This paper analyses income distribution and poverty reduction in Georgia in the period 2010 to 2017/2018. As we have no data for 2019, our findings do not relate to the most recent distributional policies of the Georgian government. Our results suggest that while Georgia has substantially reduced poverty and income inequality, continuous monitoring of the situation would be helpful.
Gigla Mikautadze, the manager of ISET’s “ReforMeter” project, was invited by the International Monetary Fund to the annual meetings of the World Bank Group and the IMF which took a place in Washington D.C. October 9-14. The participants of the event discussed the current trends in the global economy, government policies, and strategies for poverty reduction.
Starting from 2005, Georgia saw a rapid decline in tertiary gross enrollment. In a country where poverty reduction is a key priority and where labor market outcomes have not been particularly strong during the last decade, the decline in higher education enrollment might appear as an additional obstacle to human and economic development.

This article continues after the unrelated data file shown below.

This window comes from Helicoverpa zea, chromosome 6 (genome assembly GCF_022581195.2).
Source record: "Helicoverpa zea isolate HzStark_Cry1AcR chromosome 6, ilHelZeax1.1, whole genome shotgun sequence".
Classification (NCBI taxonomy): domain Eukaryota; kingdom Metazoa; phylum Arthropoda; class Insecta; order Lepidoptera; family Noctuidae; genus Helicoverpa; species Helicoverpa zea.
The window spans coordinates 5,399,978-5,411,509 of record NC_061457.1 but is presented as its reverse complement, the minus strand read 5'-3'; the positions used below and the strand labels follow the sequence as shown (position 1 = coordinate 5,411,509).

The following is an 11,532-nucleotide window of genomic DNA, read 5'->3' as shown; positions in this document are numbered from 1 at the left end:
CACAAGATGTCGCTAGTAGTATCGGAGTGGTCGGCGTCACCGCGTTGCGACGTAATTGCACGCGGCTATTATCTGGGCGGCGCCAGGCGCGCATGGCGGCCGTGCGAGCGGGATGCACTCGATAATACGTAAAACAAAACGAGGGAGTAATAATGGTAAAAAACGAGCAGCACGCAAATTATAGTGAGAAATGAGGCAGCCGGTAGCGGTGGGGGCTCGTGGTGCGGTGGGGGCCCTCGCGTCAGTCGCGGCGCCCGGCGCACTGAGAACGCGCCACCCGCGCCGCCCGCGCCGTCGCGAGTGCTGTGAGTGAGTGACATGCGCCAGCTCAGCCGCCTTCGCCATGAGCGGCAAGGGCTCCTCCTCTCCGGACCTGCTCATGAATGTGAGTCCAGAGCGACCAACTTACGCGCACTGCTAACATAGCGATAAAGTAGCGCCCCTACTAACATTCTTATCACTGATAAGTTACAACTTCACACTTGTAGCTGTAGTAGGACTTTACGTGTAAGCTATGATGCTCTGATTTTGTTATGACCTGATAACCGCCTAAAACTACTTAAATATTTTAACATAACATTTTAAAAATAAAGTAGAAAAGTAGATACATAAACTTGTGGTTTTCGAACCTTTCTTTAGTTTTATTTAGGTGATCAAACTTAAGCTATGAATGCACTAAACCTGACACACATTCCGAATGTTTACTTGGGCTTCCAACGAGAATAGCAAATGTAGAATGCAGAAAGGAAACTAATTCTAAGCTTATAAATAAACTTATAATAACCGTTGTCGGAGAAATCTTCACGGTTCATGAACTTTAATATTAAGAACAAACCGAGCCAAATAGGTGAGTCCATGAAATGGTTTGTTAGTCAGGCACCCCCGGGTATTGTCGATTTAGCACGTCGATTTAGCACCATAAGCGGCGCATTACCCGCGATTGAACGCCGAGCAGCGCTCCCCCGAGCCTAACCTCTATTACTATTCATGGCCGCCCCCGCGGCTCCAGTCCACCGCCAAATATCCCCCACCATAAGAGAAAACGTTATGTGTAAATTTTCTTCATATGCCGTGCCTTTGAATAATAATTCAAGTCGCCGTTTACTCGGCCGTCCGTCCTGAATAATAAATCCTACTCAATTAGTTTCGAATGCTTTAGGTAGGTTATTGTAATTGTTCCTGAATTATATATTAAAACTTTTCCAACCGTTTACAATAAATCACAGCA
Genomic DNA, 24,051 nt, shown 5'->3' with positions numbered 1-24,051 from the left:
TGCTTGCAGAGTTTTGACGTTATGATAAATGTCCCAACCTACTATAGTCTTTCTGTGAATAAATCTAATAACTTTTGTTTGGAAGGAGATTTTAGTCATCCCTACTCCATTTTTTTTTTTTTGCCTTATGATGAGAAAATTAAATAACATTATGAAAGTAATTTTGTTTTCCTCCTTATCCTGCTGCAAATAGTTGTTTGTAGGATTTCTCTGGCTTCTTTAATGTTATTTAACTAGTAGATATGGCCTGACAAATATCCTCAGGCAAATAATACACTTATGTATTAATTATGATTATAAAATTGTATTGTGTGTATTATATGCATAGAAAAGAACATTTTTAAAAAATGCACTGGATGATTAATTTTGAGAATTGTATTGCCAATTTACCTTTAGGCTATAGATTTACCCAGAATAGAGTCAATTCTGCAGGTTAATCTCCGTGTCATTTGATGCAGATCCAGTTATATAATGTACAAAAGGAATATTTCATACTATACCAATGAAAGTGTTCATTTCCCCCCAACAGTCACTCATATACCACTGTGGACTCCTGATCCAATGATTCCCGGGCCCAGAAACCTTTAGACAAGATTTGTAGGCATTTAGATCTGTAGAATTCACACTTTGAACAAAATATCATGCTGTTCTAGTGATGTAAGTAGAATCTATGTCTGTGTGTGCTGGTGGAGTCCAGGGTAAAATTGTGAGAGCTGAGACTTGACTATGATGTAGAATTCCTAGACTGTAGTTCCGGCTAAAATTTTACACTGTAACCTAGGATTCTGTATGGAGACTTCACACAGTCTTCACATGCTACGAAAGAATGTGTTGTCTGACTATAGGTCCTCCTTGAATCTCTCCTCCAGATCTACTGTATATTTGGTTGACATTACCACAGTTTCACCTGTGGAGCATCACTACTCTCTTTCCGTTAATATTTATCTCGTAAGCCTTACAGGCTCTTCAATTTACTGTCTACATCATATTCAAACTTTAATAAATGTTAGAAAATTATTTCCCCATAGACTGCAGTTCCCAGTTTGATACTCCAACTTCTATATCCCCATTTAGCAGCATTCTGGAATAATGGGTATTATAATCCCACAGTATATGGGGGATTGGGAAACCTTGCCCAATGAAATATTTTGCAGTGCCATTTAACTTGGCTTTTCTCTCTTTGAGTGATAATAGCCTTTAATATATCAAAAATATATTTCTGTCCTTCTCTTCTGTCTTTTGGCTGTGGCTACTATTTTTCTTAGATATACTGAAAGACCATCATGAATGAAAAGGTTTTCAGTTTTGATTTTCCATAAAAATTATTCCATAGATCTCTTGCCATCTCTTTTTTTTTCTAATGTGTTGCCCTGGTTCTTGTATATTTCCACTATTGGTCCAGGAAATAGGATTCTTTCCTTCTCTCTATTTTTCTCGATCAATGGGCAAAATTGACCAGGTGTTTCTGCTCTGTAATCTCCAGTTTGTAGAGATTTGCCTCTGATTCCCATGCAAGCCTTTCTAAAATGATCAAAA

The purpose of this event was to discuss the role of energy and water supply sectors for job creation and poverty reduction, as well as suggest improvements to existing policies affecting access to, and efficient use of, scarce resources. Georgia, just like other countries of the South Caucasus region, is characterized with significant energy poverty.